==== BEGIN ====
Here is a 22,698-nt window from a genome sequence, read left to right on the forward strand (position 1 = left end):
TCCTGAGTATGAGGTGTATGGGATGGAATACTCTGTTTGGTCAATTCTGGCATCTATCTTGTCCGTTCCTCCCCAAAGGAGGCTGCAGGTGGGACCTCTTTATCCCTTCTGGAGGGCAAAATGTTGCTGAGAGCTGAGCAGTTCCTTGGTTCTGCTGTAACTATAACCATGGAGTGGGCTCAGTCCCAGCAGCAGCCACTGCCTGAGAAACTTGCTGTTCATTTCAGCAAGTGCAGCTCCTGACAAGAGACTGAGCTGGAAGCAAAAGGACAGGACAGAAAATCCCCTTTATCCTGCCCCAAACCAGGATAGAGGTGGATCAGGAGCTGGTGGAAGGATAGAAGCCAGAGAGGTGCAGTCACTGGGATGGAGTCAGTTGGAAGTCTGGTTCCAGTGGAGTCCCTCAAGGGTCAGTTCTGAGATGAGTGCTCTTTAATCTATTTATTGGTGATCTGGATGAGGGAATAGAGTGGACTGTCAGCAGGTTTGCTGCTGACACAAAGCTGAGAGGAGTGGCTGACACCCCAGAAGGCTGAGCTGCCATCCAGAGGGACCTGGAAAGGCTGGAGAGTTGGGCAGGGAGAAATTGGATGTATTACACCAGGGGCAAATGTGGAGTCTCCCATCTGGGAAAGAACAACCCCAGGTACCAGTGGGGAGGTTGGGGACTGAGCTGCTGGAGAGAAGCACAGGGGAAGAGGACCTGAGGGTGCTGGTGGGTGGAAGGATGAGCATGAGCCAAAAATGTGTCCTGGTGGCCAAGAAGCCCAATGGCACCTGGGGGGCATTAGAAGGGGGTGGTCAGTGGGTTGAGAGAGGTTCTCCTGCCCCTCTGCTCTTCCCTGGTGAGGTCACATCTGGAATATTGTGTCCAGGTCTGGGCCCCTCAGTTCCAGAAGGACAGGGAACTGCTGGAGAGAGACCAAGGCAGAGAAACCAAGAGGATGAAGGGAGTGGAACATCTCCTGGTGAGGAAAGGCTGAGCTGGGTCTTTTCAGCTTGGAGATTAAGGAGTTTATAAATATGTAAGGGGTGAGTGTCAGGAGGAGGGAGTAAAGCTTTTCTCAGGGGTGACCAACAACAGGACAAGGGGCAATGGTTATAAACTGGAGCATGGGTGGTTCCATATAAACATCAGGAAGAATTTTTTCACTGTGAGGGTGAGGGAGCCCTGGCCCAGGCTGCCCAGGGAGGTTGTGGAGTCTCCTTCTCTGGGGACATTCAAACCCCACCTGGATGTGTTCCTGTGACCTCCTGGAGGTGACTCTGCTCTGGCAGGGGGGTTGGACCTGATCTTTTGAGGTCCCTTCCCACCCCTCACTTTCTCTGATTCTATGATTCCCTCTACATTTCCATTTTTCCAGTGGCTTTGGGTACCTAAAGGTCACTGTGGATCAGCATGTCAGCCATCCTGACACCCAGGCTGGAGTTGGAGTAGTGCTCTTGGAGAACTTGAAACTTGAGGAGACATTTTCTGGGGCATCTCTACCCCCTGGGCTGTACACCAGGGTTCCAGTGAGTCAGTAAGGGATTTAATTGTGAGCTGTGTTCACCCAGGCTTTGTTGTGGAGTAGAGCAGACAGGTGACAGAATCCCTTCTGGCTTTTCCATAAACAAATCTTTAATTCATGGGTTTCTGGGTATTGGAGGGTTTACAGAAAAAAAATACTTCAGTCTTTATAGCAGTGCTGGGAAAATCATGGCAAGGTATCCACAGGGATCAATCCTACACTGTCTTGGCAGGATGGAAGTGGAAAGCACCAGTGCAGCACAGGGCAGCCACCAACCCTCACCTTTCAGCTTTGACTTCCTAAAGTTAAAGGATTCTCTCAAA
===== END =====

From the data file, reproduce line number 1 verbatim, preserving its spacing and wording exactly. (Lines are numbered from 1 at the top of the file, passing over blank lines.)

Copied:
Here is a 22,698-nt window from a genome sequence, read left to right on the forward strand (position 1 = left end):